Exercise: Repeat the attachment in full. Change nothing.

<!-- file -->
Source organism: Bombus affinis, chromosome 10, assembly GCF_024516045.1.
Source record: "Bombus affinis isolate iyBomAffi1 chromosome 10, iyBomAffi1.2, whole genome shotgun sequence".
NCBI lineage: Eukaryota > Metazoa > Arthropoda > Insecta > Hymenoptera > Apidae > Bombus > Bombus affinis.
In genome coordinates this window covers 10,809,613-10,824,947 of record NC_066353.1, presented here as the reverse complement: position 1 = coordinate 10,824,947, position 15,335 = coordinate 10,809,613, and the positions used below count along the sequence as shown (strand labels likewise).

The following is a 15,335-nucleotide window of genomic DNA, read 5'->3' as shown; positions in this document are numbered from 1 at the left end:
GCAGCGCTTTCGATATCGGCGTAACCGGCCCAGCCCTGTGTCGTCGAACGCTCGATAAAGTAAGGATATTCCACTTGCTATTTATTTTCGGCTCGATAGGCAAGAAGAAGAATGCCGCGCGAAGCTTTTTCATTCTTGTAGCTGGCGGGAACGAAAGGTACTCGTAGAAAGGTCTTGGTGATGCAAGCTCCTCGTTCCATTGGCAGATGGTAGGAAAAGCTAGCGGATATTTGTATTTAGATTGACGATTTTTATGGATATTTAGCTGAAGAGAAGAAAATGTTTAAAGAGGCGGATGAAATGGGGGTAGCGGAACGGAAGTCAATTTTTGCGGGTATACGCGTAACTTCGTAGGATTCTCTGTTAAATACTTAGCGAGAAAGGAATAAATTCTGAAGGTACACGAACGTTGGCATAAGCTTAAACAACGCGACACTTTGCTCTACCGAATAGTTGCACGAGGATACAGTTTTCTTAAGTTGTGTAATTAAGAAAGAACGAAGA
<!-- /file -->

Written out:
Source organism: Bombus affinis, chromosome 10, assembly GCF_024516045.1.
Source record: "Bombus affinis isolate iyBomAffi1 chromosome 10, iyBomAffi1.2, whole genome shotgun sequence".
NCBI lineage: Eukaryota > Metazoa > Arthropoda > Insecta > Hymenoptera > Apidae > Bombus > Bombus affinis.
In genome coordinates this window covers 10,809,613-10,824,947 of record NC_066353.1, presented here as the reverse complement: position 1 = coordinate 10,824,947, position 15,335 = coordinate 10,809,613, and the positions used below count along the sequence as shown (strand labels likewise).

The following is a 15,335-nucleotide window of genomic DNA, read 5'->3' as shown; positions in this document are numbered from 1 at the left end:
GCAGCGCTTTCGATATCGGCGTAACCGGCCCAGCCCTGTGTCGTCGAACGCTCGATAAAGTAAGGATATTCCACTTGCTATTTATTTTCGGCTCGATAGGCAAGAAGAAGAATGCCGCGCGAAGCTTTTTCATTCTTGTAGCTGGCGGGAACGAAAGGTACTCGTAGAAAGGTCTTGGTGATGCAAGCTCCTCGTTCCATTGGCAGATGGTAGGAAAAGCTAGCGGATATTTGTATTTAGATTGACGATTTTTATGGATATTTAGCTGAAGAGAAGAAAATGTTTAAAGAGGCGGATGAAATGGGGGTAGCGGAACGGAAGTCAATTTTTGCGGGTATACGCGTAACTTCGTAGGATTCTCTGTTAAATACTTAGCGAGAAAGGAATAAATTCTGAAGGTACACGAACGTTGGCATAAGCTTAAACAACGCGACACTTTGCTCTACCGAATAGTTGCACGAGGATACAGTTTTCTTAAGTTGTGTAATTAAGAAAGAACGAAGA